It’s time to re-examine the rules about educating the children of illegals who are not citizens. It’s also time to re-examine the 14th amendment. We spend way too mch money on the children of criminals who should not be here.

    • avatar

      The 14th Amendment references the Slave whose parents were in the US and even though considered chattel, were regarded as citizens and the to honor the children or offspring of the said slave as immigrants. Also due to the mere fact that they were recognized as lawfully being in the us also based on residence. The Amendment says nothing about immigrants and their children. The parents (Slaves were considered legal citizens, therefore their offspring were also deemed and born as US citizens. The parents had allegiance to the US, therefore, the child is considered a citizen.

      Whereby, the illegal immigrants’ allegiance is to the nation of its birth, resulting in the child being born of the same nationality of its parent. The child of an illegal immigrant cannot possibly be a US citizen if neither parent is not a US citizen. That child is born as an illegal alien or of the same nationality as its parent.

    • avatar

      Agree 72hrs. send them back and any family members with them and it makes it that they can never come here at all even legally they broke the law so banned permanently, from ever coming here.

  4. avatar

    Texas school districts should reserve their (allegedly scarce) resources for the citizens of the state and country. School boards cannot continue to stick taxpayers with high property tax bills AND expend millions more giving “free” education to illegal aliens. The Texas Education Agency made the right call here.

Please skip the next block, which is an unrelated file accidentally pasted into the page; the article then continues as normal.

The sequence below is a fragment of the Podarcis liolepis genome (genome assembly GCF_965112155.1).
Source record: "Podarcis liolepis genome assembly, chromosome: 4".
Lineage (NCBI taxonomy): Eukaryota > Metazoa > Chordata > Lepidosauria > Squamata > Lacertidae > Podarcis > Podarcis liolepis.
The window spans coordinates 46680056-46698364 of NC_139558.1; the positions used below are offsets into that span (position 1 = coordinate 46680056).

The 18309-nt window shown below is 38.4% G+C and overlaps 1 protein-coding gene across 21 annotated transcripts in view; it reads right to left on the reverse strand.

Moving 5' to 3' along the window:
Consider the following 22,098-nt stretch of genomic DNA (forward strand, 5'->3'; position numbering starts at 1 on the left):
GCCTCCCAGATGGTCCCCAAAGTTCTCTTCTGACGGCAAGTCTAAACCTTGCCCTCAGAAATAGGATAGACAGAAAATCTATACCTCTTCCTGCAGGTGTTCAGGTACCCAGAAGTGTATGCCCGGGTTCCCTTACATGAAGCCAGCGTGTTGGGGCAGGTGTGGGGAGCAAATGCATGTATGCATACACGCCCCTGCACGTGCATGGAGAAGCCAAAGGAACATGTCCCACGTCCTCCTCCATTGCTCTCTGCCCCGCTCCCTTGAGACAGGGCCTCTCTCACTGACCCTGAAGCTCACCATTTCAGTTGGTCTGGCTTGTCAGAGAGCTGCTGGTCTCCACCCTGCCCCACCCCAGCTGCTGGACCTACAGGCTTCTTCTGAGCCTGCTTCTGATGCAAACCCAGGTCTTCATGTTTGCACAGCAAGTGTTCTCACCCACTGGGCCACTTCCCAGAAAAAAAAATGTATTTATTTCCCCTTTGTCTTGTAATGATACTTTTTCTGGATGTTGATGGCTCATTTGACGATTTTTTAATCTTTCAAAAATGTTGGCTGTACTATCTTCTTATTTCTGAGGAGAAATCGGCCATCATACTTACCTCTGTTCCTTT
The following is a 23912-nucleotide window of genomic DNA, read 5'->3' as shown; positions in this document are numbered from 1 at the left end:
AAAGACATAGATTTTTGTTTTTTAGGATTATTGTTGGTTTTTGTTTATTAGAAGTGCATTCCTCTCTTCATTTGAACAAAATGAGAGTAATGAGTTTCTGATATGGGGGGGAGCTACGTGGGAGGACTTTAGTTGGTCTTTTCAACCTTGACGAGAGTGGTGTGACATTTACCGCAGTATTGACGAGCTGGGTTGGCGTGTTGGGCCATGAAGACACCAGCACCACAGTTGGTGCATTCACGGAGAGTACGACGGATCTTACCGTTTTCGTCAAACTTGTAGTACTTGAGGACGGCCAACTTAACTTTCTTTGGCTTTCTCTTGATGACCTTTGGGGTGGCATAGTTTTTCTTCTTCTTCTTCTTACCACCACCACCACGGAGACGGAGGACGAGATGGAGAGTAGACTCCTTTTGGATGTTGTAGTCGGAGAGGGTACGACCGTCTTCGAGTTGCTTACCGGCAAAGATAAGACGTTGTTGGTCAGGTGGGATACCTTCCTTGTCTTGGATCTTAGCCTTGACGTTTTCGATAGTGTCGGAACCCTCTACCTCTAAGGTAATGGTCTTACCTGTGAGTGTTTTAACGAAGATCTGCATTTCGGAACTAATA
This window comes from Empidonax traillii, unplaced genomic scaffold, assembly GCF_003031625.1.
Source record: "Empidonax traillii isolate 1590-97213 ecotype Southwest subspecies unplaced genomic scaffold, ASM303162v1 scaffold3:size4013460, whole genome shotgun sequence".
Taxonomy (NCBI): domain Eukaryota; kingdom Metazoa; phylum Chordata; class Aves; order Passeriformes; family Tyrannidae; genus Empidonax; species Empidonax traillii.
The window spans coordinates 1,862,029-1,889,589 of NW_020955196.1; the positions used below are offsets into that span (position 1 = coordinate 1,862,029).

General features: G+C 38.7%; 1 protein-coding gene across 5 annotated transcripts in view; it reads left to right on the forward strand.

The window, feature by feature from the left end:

5. avatar

    Wanna save money? Send these bambinos’ back to what Senator Whoo!Whoo! Warren [aka Liar-watha!] calls their “mommas” in Mexico! There, they can get an education appropriate to their social functioning in their official national language – Spanish! Glad that the Lone Star State took a stand on this; if the federal government [aka Uncle Sucker!] doesn’t want to pay $5 Grand to ‘educate” these kids, then EXPEDITE their removal from the country. This scam is a ‘big moneymaker’ for professional do-gooders at the taxpayer’s expense? Gee, what a shocker! As with nearly every other social problem, if you want to know the cause, simply Follow the Money!

    • avatar

      Exactly. Most should have already, long ago, been returned to their own countries. But I have an idea, what about simply turning these kids over to their nation’s embassies in the USA, making them responsibile fir getting the kids back home. Nevertheless, we would not be dealing with thius terribly expensive mess if we had: 1. Never allowed them to enter our nation AND 2. We had and followed serious, restrictive immigration laws closing our southern border to ALL unwanted foreigners. If these foreign nations and their people knew they would be turned away at our border, not be allowed in no matter their story, then they would stop coming. But, currently, they all, the whole world, knows quite well that, if they can just get to our southern border, the USA will let them in, give them everything for free, treat them just like citizens, and never make them leave. So, why wouldn’t they come for the totally easy ride the USA offers?

  6. avatar
    William Vanderbrink on

    Those facilities are already being funded by taxpayers. Those funds should include education for the detainees as appropriate.
    Without paying for that education, the private contractors are just pocketing the money as additional profit. If you’re going to get into this business, you’ve got to pay the freight.